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E. Resolving commercial disputes in Mainland China

The following information gives a general introduction to the resolution of commercial disputes by legal means. Settling disputes through the legal process in Mainland China should not be carried out without the advice of a lawyer who specialises in the laws of the People's Republic of China (PRC).

Generally speaking, there are three ways of resolving commercial disputes in Mainland China: consultation and mediation, arbitration, and litigation.

Consultation and mediation

Consultation can be facilitated by a third party if agreed on by the disputing parties. It is largely an informal way of dispute settlement, but the result can still be legally binding if it is properly recorded in an agreement between the parties.

Mediation that is presided over by a judge is a required step during litigation procedures according to the PRC Civil Procedure Law《中華人民共和國民事訴訟法》. The judge who hears the case will usually conduct mediation after the initial presentation of the case in court with evidence and argument by both parties.

If the mediation process is conducted out of court, then the parties will try to reach an agreement to settle the dispute before an impartial third party. The Beijing Conciliation Centre of the China Council for Promotion of International Trade (CCPIT) conducts formal mediation between Chinese and foreign parties in accordance with its own mediation rules.

However, the choice of mechanism for dispute resolution is usually between arbitration and litigation.


In simple words, arbitration is a legal process in which the dispute of the parties is heard by a private individual or panel of several private individuals (qualified arbitrators), rather than the courts. Arbitration results in an award or decision being made by the arbitrator(s).

Arbitration between Chinese and foreign parties in China is usually conducted by the China International Economic and Trade Arbitration Commission (CIETAC) in Beijing, Shanghai or Shenzhen in accordance with its own Arbitration Rules and subject to the PRC Arbitration Law 《中華人民共和國仲裁法》 and other relevant laws.

Most foreign investors prefer to resolve commercial disputes by international arbitration. As in this way, arbitrators with expertise at international level can be appointed and the local favouritism of the courts in Mainland China can be avoided. It is important to have a well-drafted arbitration clause in the contract to ensure that international arbitration is the choice that is implemented.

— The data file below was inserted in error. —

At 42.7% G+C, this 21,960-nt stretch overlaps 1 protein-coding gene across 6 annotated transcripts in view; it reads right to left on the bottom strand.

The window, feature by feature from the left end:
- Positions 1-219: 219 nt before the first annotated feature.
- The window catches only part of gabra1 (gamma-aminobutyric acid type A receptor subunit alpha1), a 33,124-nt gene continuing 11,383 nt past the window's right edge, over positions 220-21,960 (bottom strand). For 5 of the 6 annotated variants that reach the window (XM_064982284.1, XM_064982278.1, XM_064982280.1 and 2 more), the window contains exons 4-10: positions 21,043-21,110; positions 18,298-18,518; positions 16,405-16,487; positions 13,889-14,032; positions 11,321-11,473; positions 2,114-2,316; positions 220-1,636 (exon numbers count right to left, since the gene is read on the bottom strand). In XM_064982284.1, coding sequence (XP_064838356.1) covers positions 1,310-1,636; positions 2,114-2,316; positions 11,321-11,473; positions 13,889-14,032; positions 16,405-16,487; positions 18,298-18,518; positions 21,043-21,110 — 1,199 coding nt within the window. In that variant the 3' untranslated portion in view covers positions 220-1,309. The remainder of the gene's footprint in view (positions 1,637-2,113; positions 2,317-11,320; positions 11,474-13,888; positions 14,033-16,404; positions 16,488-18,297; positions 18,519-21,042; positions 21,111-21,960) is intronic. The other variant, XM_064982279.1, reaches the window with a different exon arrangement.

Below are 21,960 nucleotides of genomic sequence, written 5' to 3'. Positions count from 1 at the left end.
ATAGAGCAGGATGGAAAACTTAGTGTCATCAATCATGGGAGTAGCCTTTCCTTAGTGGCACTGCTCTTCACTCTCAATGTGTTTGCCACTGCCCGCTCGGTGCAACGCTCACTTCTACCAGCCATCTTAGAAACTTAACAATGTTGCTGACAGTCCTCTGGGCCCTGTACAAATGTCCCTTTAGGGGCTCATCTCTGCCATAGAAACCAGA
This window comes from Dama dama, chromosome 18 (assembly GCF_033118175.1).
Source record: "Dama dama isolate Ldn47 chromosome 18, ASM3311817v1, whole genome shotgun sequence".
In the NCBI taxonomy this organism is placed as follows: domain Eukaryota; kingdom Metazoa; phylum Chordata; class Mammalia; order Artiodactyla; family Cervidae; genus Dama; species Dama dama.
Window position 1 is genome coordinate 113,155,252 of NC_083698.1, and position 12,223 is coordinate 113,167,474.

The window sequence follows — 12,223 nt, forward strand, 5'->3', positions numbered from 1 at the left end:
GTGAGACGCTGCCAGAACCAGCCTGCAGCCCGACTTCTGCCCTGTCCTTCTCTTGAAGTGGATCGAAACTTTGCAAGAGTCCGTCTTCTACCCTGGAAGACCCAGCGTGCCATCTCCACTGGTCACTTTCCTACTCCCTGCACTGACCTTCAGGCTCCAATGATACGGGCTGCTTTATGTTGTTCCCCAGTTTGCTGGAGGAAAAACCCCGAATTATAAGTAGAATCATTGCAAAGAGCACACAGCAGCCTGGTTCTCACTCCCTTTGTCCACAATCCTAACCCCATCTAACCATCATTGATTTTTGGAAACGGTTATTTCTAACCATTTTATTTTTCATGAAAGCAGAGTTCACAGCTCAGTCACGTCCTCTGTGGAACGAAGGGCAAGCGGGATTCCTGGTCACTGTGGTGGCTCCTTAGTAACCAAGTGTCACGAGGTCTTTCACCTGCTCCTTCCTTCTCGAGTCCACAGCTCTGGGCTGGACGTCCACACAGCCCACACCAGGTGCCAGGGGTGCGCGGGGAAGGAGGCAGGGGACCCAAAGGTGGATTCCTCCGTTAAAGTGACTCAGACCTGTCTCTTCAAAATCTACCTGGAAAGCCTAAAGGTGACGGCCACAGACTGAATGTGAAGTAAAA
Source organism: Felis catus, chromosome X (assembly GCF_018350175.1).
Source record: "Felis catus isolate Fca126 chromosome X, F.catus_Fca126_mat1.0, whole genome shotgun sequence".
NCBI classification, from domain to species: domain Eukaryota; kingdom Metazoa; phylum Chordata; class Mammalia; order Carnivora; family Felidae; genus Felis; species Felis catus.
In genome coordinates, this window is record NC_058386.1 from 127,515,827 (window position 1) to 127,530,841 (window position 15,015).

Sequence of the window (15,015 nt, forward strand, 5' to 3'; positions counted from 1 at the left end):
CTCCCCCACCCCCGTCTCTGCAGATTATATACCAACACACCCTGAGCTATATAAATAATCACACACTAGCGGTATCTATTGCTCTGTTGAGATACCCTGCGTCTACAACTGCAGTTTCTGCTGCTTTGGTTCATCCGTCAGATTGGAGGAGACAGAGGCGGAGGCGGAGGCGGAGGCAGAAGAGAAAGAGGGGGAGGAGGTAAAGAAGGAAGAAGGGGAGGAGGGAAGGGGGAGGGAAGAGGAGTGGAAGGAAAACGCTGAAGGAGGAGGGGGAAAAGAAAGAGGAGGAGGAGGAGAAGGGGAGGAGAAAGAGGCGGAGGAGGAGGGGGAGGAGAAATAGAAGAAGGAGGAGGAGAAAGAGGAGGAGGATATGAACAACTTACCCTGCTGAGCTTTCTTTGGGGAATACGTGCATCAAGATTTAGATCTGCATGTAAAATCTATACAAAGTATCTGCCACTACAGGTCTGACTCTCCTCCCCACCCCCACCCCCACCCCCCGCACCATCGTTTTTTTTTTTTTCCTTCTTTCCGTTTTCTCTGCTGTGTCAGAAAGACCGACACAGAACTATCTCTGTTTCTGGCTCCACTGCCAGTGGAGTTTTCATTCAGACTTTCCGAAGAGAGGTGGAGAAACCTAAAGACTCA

There are also some special provisions regarding the resolution of certain types of dispute in Mainland China. For instance, attempts to settle labour disputes should be made through arbitration by the relevant local labour arbitration committee (with or without prior mediation) in the first instance. If either party is dissatisfied with the arbitral award, then the case can be brought to the relevant People's Court.


The basic framework for civil litigation in Mainland China is laid down in the PRC Civil Procedure Law. Other relevant sources of authority include various judicial interpretations by the Supreme People’s Court or the Supreme Procurate (最高人民檢察院), the PRC Contract Law, the laws and regulations that govern foreign investment enterprises, and the Foreign Investment Enterprise Winding Up Measures《外商投資企業清算辦法》.

There are four levels of court in Mainland China, each of which has specified jurisdiction over certain kinds of litigation.

Supreme People's Court

Higher People's Courts

Intermediate People's Courts

Basic Level People's Courts

Most of the cases that involve commercial disputes are heard in the first instance (at the first time) by the Basic Level People's Courts with the relevant territorial jurisdiction. For contractual disputes that involve foreign elements (for example, one of the parties to the contract is a foreigner or foreign company, or the place of performance of the contract is in a foreign country), cases may be heard by the Intermediate People's Courts with the relevant territorial jurisdiction. The Higher People's Courts of the relevant territorial jurisdiction hear cases that have a substantial impact in the respective jurisdictional territory. Cases that have a substantial nationwide impact or that are deemed to be appropriate are heard in the first instance by the Supreme People's Court.

Any party that disagrees with the decision of the court of first instance (which heard the case at the first time) may appeal once to the court immediately above.

Judicial review

Under the PRC Administrative Review Law 《中華人民共和國行政復議法》, foreign investors also have the right to seek a judicial review of sanctions and decisions that are made by the Chinese government organisations.

Accidents, loss of identity documents and criminal matters

If you (as a Hong Kong resident) have met with an accident or are arrested or detained for involvement in a criminal case in the Mainland, you can seek help from the Office of the Hong Kong Special Administrative Region in Beijingor the Hong Kong Economic and Trade Office in Guangdong. The Immigration Department of the HKSAR Government provides a summary of such assistance services at